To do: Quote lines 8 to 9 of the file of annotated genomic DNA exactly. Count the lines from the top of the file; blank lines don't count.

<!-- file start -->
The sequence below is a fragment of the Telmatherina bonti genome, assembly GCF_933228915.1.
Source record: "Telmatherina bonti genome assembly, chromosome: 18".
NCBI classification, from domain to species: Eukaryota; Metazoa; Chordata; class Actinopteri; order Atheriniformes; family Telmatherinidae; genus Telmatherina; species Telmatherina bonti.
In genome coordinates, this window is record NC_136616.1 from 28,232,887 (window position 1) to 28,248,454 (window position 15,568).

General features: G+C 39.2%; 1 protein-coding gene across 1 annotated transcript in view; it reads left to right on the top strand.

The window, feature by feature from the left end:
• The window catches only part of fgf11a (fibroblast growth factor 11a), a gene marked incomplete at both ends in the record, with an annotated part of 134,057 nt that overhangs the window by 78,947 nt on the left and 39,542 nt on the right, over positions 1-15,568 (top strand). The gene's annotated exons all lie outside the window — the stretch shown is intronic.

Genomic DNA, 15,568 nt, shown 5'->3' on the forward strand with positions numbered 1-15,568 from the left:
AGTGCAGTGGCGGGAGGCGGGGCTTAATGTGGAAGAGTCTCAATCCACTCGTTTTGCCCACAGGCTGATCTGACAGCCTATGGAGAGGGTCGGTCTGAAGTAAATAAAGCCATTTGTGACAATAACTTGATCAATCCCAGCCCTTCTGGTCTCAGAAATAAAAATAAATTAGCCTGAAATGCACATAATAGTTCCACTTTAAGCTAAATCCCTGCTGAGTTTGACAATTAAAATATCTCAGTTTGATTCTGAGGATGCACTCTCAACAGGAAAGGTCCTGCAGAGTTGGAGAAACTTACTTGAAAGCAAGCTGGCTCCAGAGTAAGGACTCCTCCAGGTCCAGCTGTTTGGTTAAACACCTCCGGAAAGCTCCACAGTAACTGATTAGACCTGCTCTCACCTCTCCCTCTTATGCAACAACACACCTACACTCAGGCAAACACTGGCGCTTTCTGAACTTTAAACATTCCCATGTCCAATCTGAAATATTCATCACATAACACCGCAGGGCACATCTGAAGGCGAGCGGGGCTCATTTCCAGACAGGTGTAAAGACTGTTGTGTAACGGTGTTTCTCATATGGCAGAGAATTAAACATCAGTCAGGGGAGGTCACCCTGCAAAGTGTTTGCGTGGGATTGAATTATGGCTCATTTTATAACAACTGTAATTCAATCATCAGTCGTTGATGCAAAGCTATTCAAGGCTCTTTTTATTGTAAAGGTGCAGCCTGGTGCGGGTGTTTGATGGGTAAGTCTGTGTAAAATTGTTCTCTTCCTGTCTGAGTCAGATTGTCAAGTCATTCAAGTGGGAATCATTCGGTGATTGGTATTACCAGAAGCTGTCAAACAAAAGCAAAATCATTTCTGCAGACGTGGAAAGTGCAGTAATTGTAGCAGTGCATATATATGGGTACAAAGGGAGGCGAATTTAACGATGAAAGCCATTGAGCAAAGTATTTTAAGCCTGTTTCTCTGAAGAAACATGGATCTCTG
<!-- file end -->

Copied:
Genomic DNA, 15,568 nt, shown 5'->3' on the forward strand with positions numbered 1-15,568 from the left:
AGTGCAGTGGCGGGAGGCGGGGCTTAATGTGGAAGAGTCTCAATCCACTCGTTTTGCCCACAGGCTGATCTGACAGCCTATGGAGAGGGTCGGTCTGAAGTAAATAAAGCCATTTGTGACAATAACTTGATCAATCCCAGCCCTTCTGGTCTCAGAAATAAAAATAAATTAGCCTGAAATGCACATAATAGTTCCACTTTAAGCTAAATCCCTGCTGAGTTTGACAATTAAAATATCTCAGTTTGATTCTGAGGATGCACTCTCAACAGGAAAGGTCCTGCAGAGTTGGAGAAACTTACTTGAAAGCAAGCTGGCTCCAGAGTAAGGACTCCTCCAGGTCCAGCTGTTTGGTTAAACACCTCCGGAAAGCTCCACAGTAACTGATTAGACCTGCTCTCACCTCTCCCTCTTATGCAACAACACACCTACACTCAGGCAAACACTGGCGCTTTCTGAACTTTAAACATTCCCATGTCCAATCTGAAATATTCATCACATAACACCGCAGGGCACATCTGAAGGCGAGCGGGGCTCATTTCCAGACAGGTGTAAAGACTGTTGTGTAACGGTGTTTCTCATATGGCAGAGAATTAAACATCAGTCAGGGGAGGTCACCCTGCAAAGTGTTTGCGTGGGATTGAATTATGGCTCATTTTATAACAACTGTAATTCAATCATCAGTCGTTGATGCAAAGCTATTCAAGGCTCTTTTTATTGTAAAGGTGCAGCCTGGTGCGGGTGTTTGATGGGTAAGTCTGTGTAAAATTGTTCTCTTCCTGTCTGAGTCAGATTGTCAAGTCATTCAAGTGGGAATCATTCGGTGATTGGTATTACCAGAAGCTGTCAAACAAAAGCAAAATCATTTCTGCAGACGTGGAAAGTGCAGTAATTGTAGCAGTGCATATATATGGGTACAAAGGGAGGCGAATTTAACGATGAAAGCCATTGAGCAAAGTATTTTAAGCCTGTTTCTCTGAAGAAACATGGATCTCTG